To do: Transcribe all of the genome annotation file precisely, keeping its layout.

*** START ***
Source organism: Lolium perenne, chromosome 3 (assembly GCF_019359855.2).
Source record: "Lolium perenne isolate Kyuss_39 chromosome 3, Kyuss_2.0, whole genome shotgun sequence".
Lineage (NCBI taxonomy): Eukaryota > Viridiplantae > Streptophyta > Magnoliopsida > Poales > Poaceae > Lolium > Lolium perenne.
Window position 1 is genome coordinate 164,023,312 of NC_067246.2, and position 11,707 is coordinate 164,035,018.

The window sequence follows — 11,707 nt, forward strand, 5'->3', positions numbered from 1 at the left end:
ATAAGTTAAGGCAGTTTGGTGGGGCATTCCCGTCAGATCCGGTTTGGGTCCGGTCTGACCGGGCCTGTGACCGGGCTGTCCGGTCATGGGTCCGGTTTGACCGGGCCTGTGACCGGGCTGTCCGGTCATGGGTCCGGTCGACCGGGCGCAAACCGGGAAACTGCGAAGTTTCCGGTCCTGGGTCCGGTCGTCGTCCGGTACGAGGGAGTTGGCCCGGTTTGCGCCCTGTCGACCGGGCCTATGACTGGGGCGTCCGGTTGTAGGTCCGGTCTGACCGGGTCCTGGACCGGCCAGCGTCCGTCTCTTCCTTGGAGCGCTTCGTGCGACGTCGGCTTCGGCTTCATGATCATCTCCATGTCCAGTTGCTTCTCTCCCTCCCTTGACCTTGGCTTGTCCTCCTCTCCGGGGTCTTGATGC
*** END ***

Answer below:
Source organism: Lolium perenne, chromosome 3 (assembly GCF_019359855.2).
Source record: "Lolium perenne isolate Kyuss_39 chromosome 3, Kyuss_2.0, whole genome shotgun sequence".
Lineage (NCBI taxonomy): Eukaryota > Viridiplantae > Streptophyta > Magnoliopsida > Poales > Poaceae > Lolium > Lolium perenne.
Window position 1 is genome coordinate 164,023,312 of NC_067246.2, and position 11,707 is coordinate 164,035,018.

The window sequence follows — 11,707 nt, forward strand, 5'->3', positions numbered from 1 at the left end:
ATAAGTTAAGGCAGTTTGGTGGGGCATTCCCGTCAGATCCGGTTTGGGTCCGGTCTGACCGGGCCTGTGACCGGGCTGTCCGGTCATGGGTCCGGTTTGACCGGGCCTGTGACCGGGCTGTCCGGTCATGGGTCCGGTCGACCGGGCGCAAACCGGGAAACTGCGAAGTTTCCGGTCCTGGGTCCGGTCGTCGTCCGGTACGAGGGAGTTGGCCCGGTTTGCGCCCTGTCGACCGGGCCTATGACTGGGGCGTCCGGTTGTAGGTCCGGTCTGACCGGGTCCTGGACCGGCCAGCGTCCGTCTCTTCCTTGGAGCGCTTCGTGCGACGTCGGCTTCGGCTTCATGATCATCTCCATGTCCAGTTGCTTCTCTCCCTCCCTTGACCTTGGCTTGTCCTCCTCTCCGGGGTCTTGATGC